FLC Business

Agency/Department

FLC Region

Security Lab

Yes

Address

Technology Transfer Office
Code AT
Houston, TX 77058
United States

Laboratory Representative

Description

NASA's Johnson Space Center has served as a hub of human spaceflight activity for more than half a century. As the nucleus of the nation's astronaut corps and home to International Space Station mission operations and a host of future space developments, the center plays a pivotal role in surpassing the physical boundaries of Earth and enhancing technological and scientific knowledge to benefit all of humankind.

Established in 1961 on nearly 1,700 acres southeast of downtown Houston as the Manned Spacecraft Center, the bustling core of space activity was renamed in 1973 to honor the late president and Texas native, Lyndon B. Johnson. From the Mercury, Gemini, Apollo and Space Shuttle Programs to the International Space Station and Orion, Johnson's nearly 14,000 person workforce helps bolster NASA's standing as an institution where creative and talented problem solvers push the boundaries of explorations innovation.

Mission

Every one of the more than 500 NASA astronauts and space explorers from our international partners who has crossed the threshold of the International Space Station or flown on the space shuttle has trained at Johnson. In the Space Vehicle Mockup Facility, astronauts, engineers and other mission support professionals learn skills and procedures to operate the orbiting laboratory on full-scale modules. In facilities around the 200-plus building center, a precision air-bearing floor, a partial gravity simulator and a virtual reality simulator, among other training facilities, prepare astronauts to live and work in microgravity. At Johnson's satellite facilities close to the center, they maintain their flying skills in T-38 jets and practice spacewalks at the Neutral Buoyancy Lab.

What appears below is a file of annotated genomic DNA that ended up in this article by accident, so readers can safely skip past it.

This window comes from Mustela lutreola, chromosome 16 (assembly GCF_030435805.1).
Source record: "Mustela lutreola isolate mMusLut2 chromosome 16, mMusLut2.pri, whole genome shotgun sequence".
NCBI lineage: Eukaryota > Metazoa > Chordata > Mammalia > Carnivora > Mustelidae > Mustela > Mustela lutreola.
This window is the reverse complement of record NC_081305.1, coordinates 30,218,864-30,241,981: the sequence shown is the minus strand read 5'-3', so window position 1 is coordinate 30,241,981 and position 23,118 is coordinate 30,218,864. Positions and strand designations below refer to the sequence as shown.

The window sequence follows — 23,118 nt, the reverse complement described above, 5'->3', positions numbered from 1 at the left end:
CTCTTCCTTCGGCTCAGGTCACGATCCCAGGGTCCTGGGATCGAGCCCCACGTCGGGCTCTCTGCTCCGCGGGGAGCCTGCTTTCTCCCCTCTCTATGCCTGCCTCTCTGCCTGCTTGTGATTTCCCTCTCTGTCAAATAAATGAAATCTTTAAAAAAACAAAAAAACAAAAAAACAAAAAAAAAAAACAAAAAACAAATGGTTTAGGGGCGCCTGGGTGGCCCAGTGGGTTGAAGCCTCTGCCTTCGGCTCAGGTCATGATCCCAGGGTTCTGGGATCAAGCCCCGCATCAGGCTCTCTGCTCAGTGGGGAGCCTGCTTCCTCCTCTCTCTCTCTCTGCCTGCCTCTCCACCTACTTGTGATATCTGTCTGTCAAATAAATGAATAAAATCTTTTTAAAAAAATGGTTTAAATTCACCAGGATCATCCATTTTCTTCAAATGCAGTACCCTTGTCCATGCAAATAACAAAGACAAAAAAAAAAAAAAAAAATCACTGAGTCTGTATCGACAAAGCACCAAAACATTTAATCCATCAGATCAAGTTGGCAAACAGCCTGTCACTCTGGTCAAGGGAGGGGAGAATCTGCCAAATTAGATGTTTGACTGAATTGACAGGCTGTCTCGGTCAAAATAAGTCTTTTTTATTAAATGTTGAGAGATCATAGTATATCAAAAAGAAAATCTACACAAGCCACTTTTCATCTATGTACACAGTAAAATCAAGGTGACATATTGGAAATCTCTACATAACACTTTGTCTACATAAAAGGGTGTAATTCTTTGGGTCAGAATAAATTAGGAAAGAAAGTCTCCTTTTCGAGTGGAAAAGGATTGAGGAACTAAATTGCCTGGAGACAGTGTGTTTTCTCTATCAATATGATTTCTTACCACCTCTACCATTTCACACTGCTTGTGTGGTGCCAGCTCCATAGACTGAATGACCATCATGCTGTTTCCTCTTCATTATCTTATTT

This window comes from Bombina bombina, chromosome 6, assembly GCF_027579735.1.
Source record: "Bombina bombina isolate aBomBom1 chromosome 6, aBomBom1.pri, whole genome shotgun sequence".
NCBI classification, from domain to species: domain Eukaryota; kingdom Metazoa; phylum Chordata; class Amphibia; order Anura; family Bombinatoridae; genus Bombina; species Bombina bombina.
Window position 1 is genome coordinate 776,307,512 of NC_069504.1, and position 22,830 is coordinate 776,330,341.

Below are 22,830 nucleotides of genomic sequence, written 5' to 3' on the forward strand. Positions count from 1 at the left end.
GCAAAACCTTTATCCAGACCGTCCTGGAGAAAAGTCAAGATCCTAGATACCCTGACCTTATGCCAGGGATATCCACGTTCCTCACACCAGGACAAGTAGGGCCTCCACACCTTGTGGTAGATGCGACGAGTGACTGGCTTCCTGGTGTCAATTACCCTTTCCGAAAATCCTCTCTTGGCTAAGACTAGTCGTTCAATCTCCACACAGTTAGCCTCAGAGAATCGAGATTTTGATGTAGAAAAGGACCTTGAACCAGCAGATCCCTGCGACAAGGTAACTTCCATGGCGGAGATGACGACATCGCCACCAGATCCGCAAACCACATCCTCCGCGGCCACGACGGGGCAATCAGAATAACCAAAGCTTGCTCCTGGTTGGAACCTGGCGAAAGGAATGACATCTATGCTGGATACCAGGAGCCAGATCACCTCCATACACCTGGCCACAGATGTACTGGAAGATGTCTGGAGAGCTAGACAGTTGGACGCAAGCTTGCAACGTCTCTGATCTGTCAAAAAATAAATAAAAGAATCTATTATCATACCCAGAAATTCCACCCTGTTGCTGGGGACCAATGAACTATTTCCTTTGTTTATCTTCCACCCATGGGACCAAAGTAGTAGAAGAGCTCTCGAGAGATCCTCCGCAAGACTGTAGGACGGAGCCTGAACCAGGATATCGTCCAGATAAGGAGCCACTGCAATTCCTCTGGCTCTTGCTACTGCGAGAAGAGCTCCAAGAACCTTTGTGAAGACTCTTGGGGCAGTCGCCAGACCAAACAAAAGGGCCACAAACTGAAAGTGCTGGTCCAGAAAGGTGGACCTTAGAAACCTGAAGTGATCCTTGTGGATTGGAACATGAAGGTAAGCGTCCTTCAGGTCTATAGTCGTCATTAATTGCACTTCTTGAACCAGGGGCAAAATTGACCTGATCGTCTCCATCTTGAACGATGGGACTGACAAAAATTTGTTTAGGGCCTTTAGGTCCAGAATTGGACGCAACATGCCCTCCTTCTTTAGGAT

NASA missions that explore new frontiers and expand understanding of how humans live and work in space are planned and supported from the Christopher C. Kraft, Jr. Mission Control Center. A host of engineers, scientists and mathematicians help the men and women living in low Earth orbit utilize the space station to its fullest capabilities, test new technologies, and sustain the life of the orbiting laboratory through 2020. Some of the agency's experts in human spaceflight work with private companies to develop safe, reliable and affordable commercial vehicles to transport humans and cargo to low Earth orbit.